HENRY WADSWORTH LONGFELLOW
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Celebrity's Picture: Using Henry Wadsworth Longfellow's Portraits to Observe Historic Changes

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Henry Wadsworth Longfellow, ca. 1829

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Henry Wadsworth Longfellow, ca. 1829 / Maine Historical Society

Longfellow began his first professorship at his alma mater in 1829, essentially inventing his own curriculum and texts to teach modern languages and comparative literature until Harvard tapped him as Smith Professor of Modern Languages in 1834.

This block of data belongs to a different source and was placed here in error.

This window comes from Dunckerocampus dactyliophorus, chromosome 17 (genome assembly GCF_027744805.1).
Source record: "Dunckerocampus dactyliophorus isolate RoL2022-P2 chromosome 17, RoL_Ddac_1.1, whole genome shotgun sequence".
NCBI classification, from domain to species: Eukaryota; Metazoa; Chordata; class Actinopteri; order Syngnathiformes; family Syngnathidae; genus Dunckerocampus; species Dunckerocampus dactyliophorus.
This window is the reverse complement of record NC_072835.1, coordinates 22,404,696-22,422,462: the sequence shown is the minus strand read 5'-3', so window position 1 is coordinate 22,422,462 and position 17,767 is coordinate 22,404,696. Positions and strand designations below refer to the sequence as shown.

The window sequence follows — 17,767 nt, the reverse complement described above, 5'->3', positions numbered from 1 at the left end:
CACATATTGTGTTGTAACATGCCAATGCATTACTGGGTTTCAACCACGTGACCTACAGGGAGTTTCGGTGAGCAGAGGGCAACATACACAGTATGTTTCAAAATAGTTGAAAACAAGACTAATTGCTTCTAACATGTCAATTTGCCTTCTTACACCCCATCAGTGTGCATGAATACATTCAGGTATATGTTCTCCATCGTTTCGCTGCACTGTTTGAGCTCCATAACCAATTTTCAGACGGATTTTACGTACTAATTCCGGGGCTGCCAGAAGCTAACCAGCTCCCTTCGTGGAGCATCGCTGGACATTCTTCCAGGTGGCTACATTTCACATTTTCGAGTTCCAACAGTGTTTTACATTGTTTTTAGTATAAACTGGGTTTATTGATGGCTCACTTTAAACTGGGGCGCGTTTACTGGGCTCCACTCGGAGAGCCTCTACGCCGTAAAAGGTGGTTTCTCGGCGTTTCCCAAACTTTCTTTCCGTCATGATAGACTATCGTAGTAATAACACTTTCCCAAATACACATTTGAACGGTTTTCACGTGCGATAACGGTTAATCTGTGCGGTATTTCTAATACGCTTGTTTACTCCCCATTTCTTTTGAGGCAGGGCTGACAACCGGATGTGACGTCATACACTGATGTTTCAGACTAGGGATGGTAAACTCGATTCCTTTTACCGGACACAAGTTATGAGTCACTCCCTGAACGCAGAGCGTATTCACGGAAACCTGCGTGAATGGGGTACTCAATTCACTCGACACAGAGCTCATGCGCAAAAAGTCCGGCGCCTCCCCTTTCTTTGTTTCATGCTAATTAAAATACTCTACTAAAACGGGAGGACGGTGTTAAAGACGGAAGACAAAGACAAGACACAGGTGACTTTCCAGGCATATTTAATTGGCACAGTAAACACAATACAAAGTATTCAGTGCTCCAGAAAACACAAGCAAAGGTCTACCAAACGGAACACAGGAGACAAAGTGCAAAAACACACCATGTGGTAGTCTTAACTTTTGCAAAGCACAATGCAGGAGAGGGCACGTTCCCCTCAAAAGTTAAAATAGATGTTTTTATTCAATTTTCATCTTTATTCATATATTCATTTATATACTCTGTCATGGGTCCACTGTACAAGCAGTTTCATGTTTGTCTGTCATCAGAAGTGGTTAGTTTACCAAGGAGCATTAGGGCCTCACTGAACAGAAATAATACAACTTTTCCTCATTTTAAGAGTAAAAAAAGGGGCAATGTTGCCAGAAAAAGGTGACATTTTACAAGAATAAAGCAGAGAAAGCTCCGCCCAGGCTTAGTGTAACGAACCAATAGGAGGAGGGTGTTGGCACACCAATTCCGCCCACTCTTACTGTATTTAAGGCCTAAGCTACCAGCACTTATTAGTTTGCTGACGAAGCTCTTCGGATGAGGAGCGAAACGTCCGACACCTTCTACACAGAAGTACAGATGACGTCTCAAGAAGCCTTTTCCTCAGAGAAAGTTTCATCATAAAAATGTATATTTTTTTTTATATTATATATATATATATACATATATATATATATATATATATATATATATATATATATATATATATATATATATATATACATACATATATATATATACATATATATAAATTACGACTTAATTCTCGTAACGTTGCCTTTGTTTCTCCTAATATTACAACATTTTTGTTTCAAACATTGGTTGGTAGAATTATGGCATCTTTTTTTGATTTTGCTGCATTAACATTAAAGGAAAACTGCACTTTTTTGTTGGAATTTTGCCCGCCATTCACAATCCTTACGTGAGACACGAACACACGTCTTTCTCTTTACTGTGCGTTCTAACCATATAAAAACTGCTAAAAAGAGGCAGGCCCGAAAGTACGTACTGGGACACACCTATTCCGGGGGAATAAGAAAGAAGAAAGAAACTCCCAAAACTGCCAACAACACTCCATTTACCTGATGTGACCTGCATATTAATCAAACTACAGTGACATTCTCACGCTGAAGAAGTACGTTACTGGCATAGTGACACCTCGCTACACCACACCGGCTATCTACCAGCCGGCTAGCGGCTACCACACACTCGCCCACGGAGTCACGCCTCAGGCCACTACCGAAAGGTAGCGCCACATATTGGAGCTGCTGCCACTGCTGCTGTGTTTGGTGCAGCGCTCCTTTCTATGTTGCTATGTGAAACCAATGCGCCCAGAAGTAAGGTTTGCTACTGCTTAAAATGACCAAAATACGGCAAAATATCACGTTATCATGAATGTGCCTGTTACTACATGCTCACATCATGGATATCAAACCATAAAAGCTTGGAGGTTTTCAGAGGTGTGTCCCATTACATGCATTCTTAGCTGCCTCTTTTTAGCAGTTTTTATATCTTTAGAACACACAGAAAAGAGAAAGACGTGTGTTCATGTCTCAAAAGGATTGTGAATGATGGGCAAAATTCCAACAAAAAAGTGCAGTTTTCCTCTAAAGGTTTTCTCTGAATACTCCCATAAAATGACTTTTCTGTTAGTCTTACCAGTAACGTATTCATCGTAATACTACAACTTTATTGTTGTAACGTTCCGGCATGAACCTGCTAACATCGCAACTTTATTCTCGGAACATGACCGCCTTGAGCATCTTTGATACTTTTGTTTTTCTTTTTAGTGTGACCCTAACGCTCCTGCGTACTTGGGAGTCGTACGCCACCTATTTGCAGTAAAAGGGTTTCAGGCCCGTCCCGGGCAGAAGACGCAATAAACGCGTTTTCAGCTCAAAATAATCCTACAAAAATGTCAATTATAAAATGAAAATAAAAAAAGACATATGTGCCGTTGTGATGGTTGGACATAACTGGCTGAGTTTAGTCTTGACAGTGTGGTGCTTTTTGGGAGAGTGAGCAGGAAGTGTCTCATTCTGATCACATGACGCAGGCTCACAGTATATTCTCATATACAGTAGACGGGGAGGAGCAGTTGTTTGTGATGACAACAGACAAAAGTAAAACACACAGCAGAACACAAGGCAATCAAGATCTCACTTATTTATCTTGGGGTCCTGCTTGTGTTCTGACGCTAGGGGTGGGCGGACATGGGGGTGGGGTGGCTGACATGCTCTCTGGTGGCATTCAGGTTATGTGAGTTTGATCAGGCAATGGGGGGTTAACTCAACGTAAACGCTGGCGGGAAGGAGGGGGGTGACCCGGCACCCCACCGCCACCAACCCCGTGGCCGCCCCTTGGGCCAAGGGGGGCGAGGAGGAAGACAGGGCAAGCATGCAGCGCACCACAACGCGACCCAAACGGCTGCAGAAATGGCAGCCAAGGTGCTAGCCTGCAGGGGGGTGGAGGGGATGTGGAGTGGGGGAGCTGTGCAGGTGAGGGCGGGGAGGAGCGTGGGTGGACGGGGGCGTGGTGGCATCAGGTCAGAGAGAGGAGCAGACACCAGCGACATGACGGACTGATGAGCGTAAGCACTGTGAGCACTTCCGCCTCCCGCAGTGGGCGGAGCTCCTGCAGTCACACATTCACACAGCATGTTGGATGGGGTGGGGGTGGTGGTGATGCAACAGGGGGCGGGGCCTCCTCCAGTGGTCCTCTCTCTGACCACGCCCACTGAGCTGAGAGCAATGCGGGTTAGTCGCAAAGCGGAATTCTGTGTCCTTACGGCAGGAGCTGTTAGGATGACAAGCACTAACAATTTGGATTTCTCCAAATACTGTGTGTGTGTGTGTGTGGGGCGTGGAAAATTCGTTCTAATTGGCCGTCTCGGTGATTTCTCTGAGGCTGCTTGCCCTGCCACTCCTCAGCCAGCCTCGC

Portrait/miniature artist Thomas Badger established Brunswick ties, too, when he traveled from his Boston home base in 1826 to copy paintings in James Bowdoin III's unusually fine collection, housed as the college's art museum.

Badger profitably rendered some faculty portraits as well, possibly including the 18-year-old post-graduate Longfellow, but more likely returning in 1829 to depict the 22-year-old professor's first sitting for a professional oil portrait.

The painter, a grandson of noted colonial portraitist, Joseph Badger, was born in Reading, Massachusetts, and apprenticed to Alvan Fisher and John Ritto Penniman in Boston. He traveled northern New England regularly to ply his trade, as was the common practice for painters of the time.

 

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